Hardcover ISBN: 9781503613775
Paperback ISBN: 9781503614437
Ebook ISBN: 9781503614444
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Despite widespread consensus that China's digital revolution was sure to bring about massive democratic reforms, such changes have not come to pass. While scholars and policy makers alternate between predicting change and disparaging a stubbornly authoritarian regime, in this book Shaohua Guo demonstrates how this dichotomy misses the far more complex reality. The Evolution of the Chinese Internet traces the emergence and maturation of one of the most creative digital cultures in the world through four major technological platforms: the bulletin board system, the blog, the microblog, and WeChat. Guo transcends typical binaries of freedom and control, to argue that Chinese Internet culture displays a uniquely sophisticated interplay between multiple extremes, and that its vibrancy is dependent on these complex negotiations. In contrast to the flourishing of research findings on what is made invisible online, this book examines the driving mechanisms that grant visibility to particular kinds of user-generated content. Offering a systematic account of how and why an ingenious Internet culture has been able to thrive, Guo highlights the pivotal roles that media institutions, technological platforms, and creative practices of Chinese netizens have played in shaping culture on- and offline.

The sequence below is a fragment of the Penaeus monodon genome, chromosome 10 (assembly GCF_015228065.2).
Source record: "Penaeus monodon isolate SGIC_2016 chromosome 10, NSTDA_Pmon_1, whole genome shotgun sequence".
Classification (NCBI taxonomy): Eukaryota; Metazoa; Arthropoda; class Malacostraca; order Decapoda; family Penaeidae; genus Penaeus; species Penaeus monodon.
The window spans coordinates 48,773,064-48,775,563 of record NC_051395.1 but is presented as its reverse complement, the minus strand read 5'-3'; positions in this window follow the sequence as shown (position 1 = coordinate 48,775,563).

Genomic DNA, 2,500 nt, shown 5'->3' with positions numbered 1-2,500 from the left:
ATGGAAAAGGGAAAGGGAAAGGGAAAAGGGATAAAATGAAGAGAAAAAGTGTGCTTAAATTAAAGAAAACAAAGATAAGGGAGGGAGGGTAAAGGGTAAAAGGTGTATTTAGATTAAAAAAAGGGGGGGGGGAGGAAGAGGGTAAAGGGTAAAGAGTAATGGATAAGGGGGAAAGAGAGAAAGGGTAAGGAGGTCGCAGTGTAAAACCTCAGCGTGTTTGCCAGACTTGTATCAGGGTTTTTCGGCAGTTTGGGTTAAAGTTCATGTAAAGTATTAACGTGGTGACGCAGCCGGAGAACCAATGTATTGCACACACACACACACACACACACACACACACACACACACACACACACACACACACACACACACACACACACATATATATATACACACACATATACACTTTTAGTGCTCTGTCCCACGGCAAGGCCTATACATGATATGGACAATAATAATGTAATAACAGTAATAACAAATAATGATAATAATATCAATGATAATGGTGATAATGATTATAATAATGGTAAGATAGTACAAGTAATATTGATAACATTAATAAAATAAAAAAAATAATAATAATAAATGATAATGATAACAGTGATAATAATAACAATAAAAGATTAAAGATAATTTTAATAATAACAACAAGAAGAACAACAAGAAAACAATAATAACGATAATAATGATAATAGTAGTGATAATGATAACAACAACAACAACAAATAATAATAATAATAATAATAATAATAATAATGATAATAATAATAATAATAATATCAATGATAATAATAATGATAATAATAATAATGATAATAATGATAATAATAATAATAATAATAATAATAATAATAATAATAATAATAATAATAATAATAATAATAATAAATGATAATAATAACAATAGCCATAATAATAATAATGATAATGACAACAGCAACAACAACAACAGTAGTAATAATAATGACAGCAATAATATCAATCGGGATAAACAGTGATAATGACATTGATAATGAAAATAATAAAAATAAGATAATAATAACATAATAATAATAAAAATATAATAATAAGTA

About the author
Shaohua Guo is Associate Professor of Chinese at Carleton College.
"Guo brings much-needed historical and literary sensitivities to the study of complex technological forms. Her innovative approach sheds critical new light on the history, culture, and politics of the Chinese internet. Highly recommended!"
—Guobin Yang, University of Pennsylvania
"Built on over a decade of scrupulous field research and perspicacious on-site observations, this book puts itself on the must-read list of intellectual endeavors inquiring into the way of being on China's ever-evolving internet. Subtly contextualized and dexterously historicized, the narratives embed rich concepts in the flesh and blood of everyday life, virtual and real."
—Zixue Tai, University of Kentucky